Calgary

New park and monument will honour Calgary's Vietnamese 'boat people'

A new park and monument that will be built at the gateway to International Avenue in southeast Calgary will honour the journey of thousands of Vietnamese immigrants.

Organizers say the park is a thank you to Calgarians, as well as a memorial

More than a million refugees fled Vietnam, Cambodia and Laos in the years following the Vietnam War in the late 1970s and early 1980s, attempting to cross the ocean in small, overcrowded boats. Their journey will be honoured when a new park and monument is built at the gateway to International Avenue in Calgary. ( K. GAUGLER/AFP/Getty Images)

A new park and monument that will be built at the gateway to International Avenue in southeast Calgary will honour the journey of thousands of Vietnamese immigrants.

More than a million refugees fled Vietnam, Cambodia and Laos in the years following the Vietnam War in the late 1970s and early 1980s, attempting to cross the ocean in small, overcrowded boats. Many found a new home in Calgary through private sponsorships. Others never made it.

Now the city's Vietnamese community, including many descendents of those original families, want to mark those journeys and lives with a new park space for all Calgarians to enjoy.

"This project is really a dream for Vietnamese Calgarians," said Anne-Marie Pham with the Calgary Vietnamese Canadian Association.

"We know have a great community in Calgary and the idea came for us to create a monument and park to thank Canada, to thank Calgarians who welcomed us."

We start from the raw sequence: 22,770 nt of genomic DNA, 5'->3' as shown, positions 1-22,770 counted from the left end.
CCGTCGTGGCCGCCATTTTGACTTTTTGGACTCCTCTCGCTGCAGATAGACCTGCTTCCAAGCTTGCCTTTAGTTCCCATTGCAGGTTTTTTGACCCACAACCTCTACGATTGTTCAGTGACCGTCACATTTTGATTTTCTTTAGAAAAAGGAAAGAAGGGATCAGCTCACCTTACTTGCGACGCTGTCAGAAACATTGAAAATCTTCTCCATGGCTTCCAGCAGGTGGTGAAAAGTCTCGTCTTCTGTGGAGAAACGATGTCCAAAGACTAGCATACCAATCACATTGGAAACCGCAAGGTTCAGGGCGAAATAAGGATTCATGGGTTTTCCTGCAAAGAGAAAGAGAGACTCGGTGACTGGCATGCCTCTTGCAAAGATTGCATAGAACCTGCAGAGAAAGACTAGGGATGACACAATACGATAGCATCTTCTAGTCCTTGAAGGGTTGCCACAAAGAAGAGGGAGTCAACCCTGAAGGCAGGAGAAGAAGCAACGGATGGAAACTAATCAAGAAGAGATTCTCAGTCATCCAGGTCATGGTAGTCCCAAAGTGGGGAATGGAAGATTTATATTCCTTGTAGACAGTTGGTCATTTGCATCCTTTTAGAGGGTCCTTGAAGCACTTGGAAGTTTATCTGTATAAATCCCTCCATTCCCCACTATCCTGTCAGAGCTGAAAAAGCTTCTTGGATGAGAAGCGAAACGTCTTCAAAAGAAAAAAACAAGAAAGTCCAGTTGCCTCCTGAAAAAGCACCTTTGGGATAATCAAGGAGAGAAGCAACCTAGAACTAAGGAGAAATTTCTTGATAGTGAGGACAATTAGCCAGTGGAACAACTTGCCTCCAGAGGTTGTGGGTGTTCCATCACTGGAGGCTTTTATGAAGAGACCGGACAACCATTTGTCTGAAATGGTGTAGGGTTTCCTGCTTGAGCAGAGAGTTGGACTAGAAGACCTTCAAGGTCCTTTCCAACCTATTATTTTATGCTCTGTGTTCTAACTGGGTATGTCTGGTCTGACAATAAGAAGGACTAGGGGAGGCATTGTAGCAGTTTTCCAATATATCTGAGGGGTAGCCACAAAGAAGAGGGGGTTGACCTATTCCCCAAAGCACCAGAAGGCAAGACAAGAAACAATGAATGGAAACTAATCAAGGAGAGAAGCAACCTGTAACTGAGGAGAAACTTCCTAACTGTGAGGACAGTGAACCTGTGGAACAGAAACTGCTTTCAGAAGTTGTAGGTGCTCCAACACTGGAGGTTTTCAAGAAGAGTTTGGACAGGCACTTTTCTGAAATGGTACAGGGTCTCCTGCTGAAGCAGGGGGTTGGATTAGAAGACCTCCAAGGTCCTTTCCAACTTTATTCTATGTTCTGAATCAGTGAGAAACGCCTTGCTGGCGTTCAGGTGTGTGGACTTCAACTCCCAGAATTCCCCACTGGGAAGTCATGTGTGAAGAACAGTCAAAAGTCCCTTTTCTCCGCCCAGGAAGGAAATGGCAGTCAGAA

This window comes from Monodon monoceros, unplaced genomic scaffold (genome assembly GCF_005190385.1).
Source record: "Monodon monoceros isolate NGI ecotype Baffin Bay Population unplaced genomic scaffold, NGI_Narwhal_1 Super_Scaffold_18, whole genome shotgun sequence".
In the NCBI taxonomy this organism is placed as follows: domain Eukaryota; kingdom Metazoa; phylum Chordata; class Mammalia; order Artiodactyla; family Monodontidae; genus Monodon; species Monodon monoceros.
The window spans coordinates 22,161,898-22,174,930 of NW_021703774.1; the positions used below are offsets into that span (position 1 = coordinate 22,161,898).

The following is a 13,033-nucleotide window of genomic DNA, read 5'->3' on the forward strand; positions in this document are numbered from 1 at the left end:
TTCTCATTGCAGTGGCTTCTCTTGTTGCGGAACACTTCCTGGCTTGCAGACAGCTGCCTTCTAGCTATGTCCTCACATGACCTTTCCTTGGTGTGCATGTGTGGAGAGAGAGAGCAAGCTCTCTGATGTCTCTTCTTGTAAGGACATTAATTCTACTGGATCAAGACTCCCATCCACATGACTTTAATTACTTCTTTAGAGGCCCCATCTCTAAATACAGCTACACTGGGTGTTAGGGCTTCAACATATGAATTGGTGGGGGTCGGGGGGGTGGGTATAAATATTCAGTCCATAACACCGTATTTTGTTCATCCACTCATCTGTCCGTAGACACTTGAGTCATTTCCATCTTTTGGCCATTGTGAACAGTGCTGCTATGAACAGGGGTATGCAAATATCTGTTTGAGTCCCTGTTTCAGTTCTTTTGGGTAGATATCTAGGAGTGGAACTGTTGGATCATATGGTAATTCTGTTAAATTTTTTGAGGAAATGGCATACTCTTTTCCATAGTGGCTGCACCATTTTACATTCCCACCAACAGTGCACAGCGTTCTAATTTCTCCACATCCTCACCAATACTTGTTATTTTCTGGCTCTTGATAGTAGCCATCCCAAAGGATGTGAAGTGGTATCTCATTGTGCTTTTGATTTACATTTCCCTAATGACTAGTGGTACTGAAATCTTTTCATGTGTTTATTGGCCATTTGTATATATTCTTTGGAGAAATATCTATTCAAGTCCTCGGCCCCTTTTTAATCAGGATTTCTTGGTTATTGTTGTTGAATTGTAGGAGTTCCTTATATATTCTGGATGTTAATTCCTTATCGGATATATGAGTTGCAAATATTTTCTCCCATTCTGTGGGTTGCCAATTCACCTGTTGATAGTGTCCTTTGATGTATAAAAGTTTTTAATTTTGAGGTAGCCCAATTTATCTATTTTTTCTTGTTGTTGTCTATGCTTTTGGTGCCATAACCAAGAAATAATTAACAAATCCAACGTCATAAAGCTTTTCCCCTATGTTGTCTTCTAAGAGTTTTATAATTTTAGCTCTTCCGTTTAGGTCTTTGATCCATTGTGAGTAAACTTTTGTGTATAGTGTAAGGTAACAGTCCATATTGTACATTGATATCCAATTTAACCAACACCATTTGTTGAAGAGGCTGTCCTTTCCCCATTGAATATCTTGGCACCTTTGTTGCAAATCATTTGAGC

The planned park will be located at the gateway to International Ave along 17th Avenue S.E. (Submitted by International Ave BRZ)

Pham says she hopes the park can be a place of reflection and relaxation for all Calgarians.

"It will have a gateway feature, memorial walls, sitting areas, landscaping and also a viewpoint lookout to downtown," said Pham. 

Anne-Marie Pham says the park is as much a thank you to Canada as it is a memorial to those that made the journey, and to those that perished at sea and in refugee camps. (Submitted by Anne-Marie Pham)

The privately funded 1100-square metre park will be built where 17th Avenue S.E. meets 26th Street S.E. as a collaboration between the Vietnamese Boat People Monument Committee, International Avenue BRZ and the Greater Forest Lawn Communities.

"It's really about leaving a legacy, a piece of history about their arduous journey and to celebrate the story of immigrants, which is relatable to so many Canadians," Pham said. "Also, settling into a new country and succeeding, giving back."

Pham said it's also a reminder for new generations of Canadians. 

"I think it's going to be an absolutely wonderful park," said Alison Karim-McSwiney, executive director of the International Avenue BRZ. "It's going to have the most incredible history but also it's going to have incredible views and I think it's going to be a place where people can really learn a lot about Vietnamese culture."

Karim-McSwiney said the park will be a good complement to everything else going on along 17th Avenue S.E., the busy strip packed with ethnic eateries and stores from all corners of the world.

A survey is available in both English and Vietnamese to get feedback from the community on what they'd like the park to look and feel like.

The survey can be found on the International Avenue BRZ website.

The park could be open by April 2022.

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